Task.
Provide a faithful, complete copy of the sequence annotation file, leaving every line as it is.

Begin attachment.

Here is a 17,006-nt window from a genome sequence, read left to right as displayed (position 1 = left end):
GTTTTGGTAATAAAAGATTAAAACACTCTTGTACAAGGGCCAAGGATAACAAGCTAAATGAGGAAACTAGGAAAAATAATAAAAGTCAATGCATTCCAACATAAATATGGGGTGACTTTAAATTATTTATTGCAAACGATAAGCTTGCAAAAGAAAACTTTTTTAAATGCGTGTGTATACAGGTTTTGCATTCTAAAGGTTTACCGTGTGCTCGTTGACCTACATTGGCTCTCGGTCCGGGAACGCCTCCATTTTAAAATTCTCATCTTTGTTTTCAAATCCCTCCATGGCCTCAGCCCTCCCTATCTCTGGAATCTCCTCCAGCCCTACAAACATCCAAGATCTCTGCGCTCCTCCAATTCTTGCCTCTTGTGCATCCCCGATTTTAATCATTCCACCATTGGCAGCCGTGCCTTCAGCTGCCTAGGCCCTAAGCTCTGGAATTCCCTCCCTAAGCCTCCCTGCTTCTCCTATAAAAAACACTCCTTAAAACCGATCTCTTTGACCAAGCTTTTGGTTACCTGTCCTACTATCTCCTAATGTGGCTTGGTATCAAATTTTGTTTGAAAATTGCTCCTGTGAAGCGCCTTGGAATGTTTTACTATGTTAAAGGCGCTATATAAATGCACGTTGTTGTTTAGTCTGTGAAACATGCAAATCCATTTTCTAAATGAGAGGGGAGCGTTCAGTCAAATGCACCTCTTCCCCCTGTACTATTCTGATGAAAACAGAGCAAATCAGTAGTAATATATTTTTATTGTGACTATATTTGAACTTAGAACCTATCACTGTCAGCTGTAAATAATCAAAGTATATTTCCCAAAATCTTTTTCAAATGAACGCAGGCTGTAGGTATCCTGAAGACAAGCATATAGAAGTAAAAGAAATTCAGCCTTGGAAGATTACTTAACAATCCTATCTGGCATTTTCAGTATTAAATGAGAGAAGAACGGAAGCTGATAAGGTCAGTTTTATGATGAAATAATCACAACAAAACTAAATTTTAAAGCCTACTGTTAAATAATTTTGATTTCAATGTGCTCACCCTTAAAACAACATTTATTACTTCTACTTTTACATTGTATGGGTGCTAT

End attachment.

Here is a 17,006-nt window from a genome sequence, read left to right as displayed (position 1 = left end):
GTTTTGGTAATAAAAGATTAAAACACTCTTGTACAAGGGCCAAGGATAACAAGCTAAATGAGGAAACTAGGAAAAATAATAAAAGTCAATGCATTCCAACATAAATATGGGGTGACTTTAAATTATTTATTGCAAACGATAAGCTTGCAAAAGAAAACTTTTTTAAATGCGTGTGTATACAGGTTTTGCATTCTAAAGGTTTACCGTGTGCTCGTTGACCTACATTGGCTCTCGGTCCGGGAACGCCTCCATTTTAAAATTCTCATCTTTGTTTTCAAATCCCTCCATGGCCTCAGCCCTCCCTATCTCTGGAATCTCCTCCAGCCCTACAAACATCCAAGATCTCTGCGCTCCTCCAATTCTTGCCTCTTGTGCATCCCCGATTTTAATCATTCCACCATTGGCAGCCGTGCCTTCAGCTGCCTAGGCCCTAAGCTCTGGAATTCCCTCCCTAAGCCTCCCTGCTTCTCCTATAAAAAACACTCCTTAAAACCGATCTCTTTGACCAAGCTTTTGGTTACCTGTCCTACTATCTCCTAATGTGGCTTGGTATCAAATTTTGTTTGAAAATTGCTCCTGTGAAGCGCCTTGGAATGTTTTACTATGTTAAAGGCGCTATATAAATGCACGTTGTTGTTTAGTCTGTGAAACATGCAAATCCATTTTCTAAATGAGAGGGGAGCGTTCAGTCAAATGCACCTCTTCCCCCTGTACTATTCTGATGAAAACAGAGCAAATCAGTAGTAATATATTTTTATTGTGACTATATTTGAACTTAGAACCTATCACTGTCAGCTGTAAATAATCAAAGTATATTTCCCAAAATCTTTTTCAAATGAACGCAGGCTGTAGGTATCCTGAAGACAAGCATATAGAAGTAAAAGAAATTCAGCCTTGGAAGATTACTTAACAATCCTATCTGGCATTTTCAGTATTAAATGAGAGAAGAACGGAAGCTGATAAGGTCAGTTTTATGATGAAATAATCACAACAAAACTAAATTTTAAAGCCTACTGTTAAATAATTTTGATTTCAATGTGCTCACCCTTAAAACAACATTTATTACTTCTACTTTTACATTGTATGGGTGCTAT